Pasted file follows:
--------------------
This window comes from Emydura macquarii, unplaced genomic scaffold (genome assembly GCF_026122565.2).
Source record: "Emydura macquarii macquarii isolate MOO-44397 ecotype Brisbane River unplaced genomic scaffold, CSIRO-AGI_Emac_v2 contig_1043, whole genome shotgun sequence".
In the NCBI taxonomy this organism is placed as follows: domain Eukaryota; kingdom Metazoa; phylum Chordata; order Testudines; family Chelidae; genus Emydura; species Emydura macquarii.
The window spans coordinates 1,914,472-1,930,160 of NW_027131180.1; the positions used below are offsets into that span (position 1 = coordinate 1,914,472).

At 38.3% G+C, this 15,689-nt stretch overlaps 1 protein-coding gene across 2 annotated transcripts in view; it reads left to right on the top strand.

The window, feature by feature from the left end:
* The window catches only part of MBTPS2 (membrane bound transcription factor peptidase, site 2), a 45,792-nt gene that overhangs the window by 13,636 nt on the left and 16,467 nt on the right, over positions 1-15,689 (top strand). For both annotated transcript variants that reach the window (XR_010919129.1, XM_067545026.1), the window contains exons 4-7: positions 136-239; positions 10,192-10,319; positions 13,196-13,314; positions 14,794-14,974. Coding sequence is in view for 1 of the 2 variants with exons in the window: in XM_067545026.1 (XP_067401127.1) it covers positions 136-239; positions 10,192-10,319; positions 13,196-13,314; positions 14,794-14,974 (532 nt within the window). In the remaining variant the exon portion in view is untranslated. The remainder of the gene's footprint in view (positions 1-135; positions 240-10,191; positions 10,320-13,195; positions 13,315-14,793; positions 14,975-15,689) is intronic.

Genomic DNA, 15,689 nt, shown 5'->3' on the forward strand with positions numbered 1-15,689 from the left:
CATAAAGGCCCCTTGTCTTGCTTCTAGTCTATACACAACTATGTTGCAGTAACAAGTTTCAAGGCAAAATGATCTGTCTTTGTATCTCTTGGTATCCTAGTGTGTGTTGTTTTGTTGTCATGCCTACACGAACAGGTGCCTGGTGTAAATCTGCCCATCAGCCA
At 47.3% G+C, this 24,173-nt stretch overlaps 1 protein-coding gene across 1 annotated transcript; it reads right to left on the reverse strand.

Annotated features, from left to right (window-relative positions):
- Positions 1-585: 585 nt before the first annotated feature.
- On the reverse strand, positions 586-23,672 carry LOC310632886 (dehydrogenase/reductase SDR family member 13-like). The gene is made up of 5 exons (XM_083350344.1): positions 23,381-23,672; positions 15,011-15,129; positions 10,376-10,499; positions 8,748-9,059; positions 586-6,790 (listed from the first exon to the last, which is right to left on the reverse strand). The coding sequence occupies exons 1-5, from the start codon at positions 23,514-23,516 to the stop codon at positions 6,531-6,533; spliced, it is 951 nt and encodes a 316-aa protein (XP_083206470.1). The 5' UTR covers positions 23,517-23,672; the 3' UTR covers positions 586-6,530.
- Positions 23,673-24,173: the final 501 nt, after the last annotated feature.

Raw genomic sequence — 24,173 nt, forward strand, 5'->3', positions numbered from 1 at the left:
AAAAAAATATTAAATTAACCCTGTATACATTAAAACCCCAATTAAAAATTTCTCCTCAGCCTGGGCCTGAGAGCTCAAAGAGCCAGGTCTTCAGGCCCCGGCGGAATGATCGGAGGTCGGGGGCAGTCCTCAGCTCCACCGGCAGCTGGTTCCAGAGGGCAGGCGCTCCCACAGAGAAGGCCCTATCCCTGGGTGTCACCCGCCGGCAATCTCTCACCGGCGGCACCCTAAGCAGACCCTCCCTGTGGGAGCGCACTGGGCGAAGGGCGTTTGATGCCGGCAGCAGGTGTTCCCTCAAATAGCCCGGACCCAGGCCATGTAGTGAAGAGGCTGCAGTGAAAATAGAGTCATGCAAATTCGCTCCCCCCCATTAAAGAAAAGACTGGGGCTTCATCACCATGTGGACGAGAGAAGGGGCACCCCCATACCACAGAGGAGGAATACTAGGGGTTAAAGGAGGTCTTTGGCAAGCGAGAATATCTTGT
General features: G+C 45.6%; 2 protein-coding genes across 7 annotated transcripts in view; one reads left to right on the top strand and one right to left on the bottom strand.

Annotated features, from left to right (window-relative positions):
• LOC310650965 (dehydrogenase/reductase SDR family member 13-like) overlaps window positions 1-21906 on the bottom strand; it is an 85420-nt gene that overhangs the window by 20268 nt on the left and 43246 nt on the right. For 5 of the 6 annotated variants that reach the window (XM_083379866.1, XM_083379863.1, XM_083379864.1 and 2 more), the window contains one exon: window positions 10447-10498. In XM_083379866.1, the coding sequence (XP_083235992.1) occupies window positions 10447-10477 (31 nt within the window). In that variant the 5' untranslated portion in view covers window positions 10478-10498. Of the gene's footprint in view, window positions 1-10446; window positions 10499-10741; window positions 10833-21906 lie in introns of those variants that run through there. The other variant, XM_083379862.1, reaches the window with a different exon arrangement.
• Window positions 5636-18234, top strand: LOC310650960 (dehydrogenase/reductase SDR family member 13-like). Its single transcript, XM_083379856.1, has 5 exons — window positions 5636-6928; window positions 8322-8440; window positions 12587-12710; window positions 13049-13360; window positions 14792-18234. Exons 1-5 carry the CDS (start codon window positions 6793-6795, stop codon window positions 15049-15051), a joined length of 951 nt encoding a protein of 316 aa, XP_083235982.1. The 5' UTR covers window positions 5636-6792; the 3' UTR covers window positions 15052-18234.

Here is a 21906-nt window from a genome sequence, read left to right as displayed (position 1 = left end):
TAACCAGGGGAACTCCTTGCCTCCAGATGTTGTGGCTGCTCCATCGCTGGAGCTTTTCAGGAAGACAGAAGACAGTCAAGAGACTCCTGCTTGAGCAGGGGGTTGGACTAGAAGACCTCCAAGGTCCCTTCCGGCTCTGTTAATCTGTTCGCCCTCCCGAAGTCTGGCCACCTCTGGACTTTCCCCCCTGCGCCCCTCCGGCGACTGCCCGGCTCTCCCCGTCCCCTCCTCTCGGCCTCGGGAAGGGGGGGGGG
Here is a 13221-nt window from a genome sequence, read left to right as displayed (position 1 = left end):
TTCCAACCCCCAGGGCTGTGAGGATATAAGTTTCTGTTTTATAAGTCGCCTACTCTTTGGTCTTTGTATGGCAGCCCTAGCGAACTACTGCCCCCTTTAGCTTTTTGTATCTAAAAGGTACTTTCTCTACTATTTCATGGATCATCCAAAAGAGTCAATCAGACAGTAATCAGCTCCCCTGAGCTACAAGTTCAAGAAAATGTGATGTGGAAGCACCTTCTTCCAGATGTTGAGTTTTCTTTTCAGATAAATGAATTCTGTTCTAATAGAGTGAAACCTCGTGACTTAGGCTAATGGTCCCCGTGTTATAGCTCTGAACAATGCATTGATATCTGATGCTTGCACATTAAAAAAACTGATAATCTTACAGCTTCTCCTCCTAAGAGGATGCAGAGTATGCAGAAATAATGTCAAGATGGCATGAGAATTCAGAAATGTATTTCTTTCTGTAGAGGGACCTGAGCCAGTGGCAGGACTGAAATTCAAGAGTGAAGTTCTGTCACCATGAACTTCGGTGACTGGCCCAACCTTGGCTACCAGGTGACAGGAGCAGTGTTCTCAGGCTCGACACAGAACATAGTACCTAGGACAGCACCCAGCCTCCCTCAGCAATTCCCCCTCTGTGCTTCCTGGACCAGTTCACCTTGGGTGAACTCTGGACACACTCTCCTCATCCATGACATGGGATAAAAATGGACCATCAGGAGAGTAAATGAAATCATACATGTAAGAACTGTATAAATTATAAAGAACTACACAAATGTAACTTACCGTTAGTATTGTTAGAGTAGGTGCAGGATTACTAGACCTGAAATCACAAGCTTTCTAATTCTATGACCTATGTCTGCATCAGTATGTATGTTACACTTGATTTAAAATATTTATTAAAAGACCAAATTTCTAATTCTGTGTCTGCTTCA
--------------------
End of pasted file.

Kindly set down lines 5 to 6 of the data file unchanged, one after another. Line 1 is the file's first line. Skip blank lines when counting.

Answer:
At 38.3% G+C, this 15,689-nt stretch overlaps 1 protein-coding gene across 2 annotated transcripts in view; it reads left to right on the top strand.

The window, feature by feature from the left end: